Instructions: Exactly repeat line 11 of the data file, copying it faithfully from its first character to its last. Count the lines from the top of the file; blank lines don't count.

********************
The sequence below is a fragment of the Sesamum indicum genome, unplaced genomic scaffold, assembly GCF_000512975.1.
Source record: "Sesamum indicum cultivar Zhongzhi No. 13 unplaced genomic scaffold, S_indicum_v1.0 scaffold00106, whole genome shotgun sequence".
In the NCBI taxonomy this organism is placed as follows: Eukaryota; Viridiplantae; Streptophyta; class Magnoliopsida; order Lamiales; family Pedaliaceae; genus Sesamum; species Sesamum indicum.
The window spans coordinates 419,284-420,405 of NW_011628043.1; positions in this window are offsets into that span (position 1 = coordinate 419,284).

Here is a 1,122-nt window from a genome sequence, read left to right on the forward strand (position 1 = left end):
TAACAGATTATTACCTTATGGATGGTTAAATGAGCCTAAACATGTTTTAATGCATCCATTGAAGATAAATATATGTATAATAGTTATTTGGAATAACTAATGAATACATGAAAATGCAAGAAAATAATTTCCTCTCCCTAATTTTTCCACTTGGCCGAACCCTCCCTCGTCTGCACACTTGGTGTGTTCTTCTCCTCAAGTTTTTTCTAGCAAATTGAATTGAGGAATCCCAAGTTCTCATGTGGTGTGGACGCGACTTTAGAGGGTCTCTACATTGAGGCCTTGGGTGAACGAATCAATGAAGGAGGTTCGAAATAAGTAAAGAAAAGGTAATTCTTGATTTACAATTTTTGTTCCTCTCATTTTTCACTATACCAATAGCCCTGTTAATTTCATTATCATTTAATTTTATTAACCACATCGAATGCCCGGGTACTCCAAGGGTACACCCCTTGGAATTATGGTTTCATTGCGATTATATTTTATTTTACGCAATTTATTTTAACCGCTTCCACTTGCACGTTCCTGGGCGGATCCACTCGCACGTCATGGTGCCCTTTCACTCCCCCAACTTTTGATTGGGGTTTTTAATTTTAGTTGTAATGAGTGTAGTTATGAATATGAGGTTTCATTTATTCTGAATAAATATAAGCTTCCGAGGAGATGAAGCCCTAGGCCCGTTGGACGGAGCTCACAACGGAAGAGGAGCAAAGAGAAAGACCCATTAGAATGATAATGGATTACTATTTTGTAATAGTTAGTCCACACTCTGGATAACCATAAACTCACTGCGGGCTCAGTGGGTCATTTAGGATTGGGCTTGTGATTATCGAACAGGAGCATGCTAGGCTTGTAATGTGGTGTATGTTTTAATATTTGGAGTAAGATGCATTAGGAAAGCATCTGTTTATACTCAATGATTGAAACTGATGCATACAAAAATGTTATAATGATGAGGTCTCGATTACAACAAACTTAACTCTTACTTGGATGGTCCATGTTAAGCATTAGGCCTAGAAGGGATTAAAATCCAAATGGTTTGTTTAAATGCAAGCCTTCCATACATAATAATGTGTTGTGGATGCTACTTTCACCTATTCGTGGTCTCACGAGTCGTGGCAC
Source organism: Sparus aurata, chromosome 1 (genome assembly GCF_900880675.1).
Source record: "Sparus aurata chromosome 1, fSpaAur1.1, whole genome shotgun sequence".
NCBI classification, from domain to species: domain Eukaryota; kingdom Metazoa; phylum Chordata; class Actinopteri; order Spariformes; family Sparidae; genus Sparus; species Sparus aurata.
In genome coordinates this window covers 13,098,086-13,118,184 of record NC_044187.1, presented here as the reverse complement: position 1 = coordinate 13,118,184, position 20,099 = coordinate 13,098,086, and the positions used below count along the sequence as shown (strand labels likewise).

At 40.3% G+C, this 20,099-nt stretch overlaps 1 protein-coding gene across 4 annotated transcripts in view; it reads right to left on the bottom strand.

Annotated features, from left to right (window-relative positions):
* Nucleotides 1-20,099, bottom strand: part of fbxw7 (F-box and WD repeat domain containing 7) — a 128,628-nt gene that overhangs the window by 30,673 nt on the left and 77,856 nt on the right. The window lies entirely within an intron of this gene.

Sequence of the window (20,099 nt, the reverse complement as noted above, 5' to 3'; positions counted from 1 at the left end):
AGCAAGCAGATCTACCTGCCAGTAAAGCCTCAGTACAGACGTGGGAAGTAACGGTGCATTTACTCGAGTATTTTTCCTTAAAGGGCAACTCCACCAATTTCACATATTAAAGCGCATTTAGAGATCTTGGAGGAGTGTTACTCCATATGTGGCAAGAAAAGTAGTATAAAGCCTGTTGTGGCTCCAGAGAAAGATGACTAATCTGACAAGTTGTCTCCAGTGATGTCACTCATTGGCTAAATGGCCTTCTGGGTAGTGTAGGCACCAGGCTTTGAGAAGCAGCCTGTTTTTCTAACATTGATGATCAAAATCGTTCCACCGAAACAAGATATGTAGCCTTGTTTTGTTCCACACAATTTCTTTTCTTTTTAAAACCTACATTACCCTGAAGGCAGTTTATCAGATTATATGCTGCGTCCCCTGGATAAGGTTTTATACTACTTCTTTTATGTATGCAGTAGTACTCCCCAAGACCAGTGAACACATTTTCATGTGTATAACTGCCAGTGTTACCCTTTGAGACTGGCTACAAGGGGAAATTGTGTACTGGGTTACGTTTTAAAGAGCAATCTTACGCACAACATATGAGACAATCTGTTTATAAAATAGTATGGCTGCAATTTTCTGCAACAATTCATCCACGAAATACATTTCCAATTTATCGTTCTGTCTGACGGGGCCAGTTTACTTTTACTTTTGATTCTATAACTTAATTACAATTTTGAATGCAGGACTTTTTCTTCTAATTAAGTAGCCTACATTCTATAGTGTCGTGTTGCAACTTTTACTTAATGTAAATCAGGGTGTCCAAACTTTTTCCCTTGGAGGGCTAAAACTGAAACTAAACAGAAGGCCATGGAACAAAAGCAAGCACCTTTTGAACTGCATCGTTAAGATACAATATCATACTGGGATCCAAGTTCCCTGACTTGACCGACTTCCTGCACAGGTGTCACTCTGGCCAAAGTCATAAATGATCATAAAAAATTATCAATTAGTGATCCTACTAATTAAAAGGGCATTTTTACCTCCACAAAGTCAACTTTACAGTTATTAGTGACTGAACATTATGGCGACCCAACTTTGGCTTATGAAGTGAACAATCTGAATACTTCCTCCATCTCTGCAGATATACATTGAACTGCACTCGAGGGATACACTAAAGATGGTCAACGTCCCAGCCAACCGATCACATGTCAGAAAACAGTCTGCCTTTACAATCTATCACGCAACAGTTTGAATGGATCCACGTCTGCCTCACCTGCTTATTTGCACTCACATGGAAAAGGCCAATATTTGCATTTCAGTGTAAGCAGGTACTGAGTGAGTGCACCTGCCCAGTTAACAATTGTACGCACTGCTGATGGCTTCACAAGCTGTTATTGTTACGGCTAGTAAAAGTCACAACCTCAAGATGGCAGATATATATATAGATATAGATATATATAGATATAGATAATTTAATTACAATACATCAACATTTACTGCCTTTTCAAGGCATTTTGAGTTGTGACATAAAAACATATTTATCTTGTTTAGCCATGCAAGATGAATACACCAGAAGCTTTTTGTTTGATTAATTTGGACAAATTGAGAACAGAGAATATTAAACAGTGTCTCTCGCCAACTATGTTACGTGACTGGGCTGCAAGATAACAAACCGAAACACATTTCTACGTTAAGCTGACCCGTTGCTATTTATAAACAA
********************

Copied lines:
At 40.3% G+C, this 20,099-nt stretch overlaps 1 protein-coding gene across 4 annotated transcripts in view; it reads right to left on the bottom strand.